Wild About Erewash logoA greener borough, it’s in our nature

The council is encouraging people to get involved with its Wild About Erewash campaign.

The key benefits of rewilding in Erewash are:

  • Improving health and wellbeing: Rewilding open spaces boosts people’s wellbeing by encouraging them to use their green spaces more and get closer to nature.
  • Improving biodiversity: Rewilding aims to promote biodiversity, restore ecosystem health and create more resilient functioning ecosystems in the face of environmental challenges and climate change. The council has secured funding to offset biodiversity loss at Manor Floods Local Nature Reserve in Ilkeston and adjacent land.

  • Reducing our carbon footprint: There are several environmental benefits that come with rewilding including a reduction in fuel and the use of chemical weedkillers.

Erewash’s open spaces

The habitats and wildlife found across Erewash – where the council is responsible for 100-plus parks and open spaces – reflect the borough’s geology and landscape plus its rich history as an industrial heartland.

The Erewash Valley contains 650 acres (260 hectares) that the borough council is responsible for – ranging from much-loved urban parks to nature reserves.

The area prides itself on having so much precious greenery on its doorstep. But our vital connections with Mother Nature are under threat from climate change. The council aims not only to mitigate this jeopardy but to reverse the impact of human interference on our natural surroundings.

Where to find the rewilding sites

Residents will soon be able to look out for information boards at eight rewilding sites. These are:

  • Petersham open space, Long Eaton
  • Bare Lane, Ockbrook
  • Dallimore Road, Kirk Hallam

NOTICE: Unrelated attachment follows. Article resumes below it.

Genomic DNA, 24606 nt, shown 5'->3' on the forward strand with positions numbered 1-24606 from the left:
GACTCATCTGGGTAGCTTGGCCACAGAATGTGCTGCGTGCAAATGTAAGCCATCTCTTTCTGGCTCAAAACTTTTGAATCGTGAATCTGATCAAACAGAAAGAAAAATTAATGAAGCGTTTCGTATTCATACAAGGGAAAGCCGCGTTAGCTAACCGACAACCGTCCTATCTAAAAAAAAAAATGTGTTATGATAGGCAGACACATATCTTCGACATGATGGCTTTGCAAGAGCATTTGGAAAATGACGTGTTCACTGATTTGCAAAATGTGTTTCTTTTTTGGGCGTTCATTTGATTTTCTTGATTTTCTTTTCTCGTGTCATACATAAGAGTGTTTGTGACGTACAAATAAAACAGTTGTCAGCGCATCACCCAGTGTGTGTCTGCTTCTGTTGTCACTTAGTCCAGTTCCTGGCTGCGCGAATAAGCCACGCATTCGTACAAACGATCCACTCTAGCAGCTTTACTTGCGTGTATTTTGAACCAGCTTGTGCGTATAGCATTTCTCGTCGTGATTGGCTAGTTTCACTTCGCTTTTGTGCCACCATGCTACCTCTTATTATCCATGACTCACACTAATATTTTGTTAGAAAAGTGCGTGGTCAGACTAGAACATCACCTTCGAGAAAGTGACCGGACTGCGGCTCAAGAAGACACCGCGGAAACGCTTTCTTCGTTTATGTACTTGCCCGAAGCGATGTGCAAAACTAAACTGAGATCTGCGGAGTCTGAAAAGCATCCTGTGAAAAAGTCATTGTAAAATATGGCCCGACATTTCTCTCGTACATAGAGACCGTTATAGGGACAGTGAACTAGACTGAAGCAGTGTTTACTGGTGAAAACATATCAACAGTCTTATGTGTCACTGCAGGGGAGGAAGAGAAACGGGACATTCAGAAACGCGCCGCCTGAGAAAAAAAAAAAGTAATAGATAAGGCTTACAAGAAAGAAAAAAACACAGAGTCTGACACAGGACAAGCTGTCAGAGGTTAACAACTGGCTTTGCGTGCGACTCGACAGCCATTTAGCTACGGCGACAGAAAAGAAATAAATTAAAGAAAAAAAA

• Wyndale Drive, Kirk Hallam
  • Barling Lagoon, Ilkeston
  • Beauvale Drive, Cotmanhay
  • Granby Park, Cotmanhay
  • Larklands, Ilkeston.

Play areas on all sites will be mown around to allow a five-to-six-foot strip of separation from the long grass.

In havens such as Ilkeston’s Victoria Park and Long Eaton’s West Park, visitors will notice a new more natural look as the emphasis moves away from formal bedding displays.

The following areas will be maintained as they were previously:

  • Sports pitches
  • All cemeteries and churchyards
  • Noskwith Play Area in Ilkeston.
  • Areas surrounding Chalons Way in Ilkeston.
  • Sawley Community Centre.
  • Belvoir Close, Breaston.
  • Long Eaton Library.
  • Waverley Street, Long Eaton.
  • Town centre car parks.
  • The grounds of the borough’s leisure centres.
  • Erewash Museum grounds, Ilkeston.
  • Ilkeston Town Hall and Long Eaton Town Hall.

Pewit Coronation Meadows LNR

The council is investing in a brand-new 25-acre natural haven on the edge of Ilkeston and adjacent land. Some of the funding for the Pewit Coronation Meadows Local Nature Reserve comes from a government levelling-up money called the Shared Prosperity Fund. The rest comes from Section 106 money allocated to offset biodiversity loss at the New Stanton Park development and improve the biodiversity of Manor Floods Local Nature Reserve and adjacent area.

Environmental benefits

  • The mission to be more environmentally friendly will not only see less formal planting– but will mean a reduction in the use of weedkiller. Chemicals such as glyphosate will be avoided on verges, which will be mown less often.

  • The council’s carbon emissions will be cut.

  • Flood risks could be helped to be reduced – thanks to rewilded areas absorbing more rainfall. The council is committed to planting more trees and plans to do this through securing external funding. Roots suck up excess water – while trees and meadows absorb carbon dioxide and emit oxygen.
Find out more on the climate change page.


To keep residents informed we have put together a list of frequently asked questions about what it all means.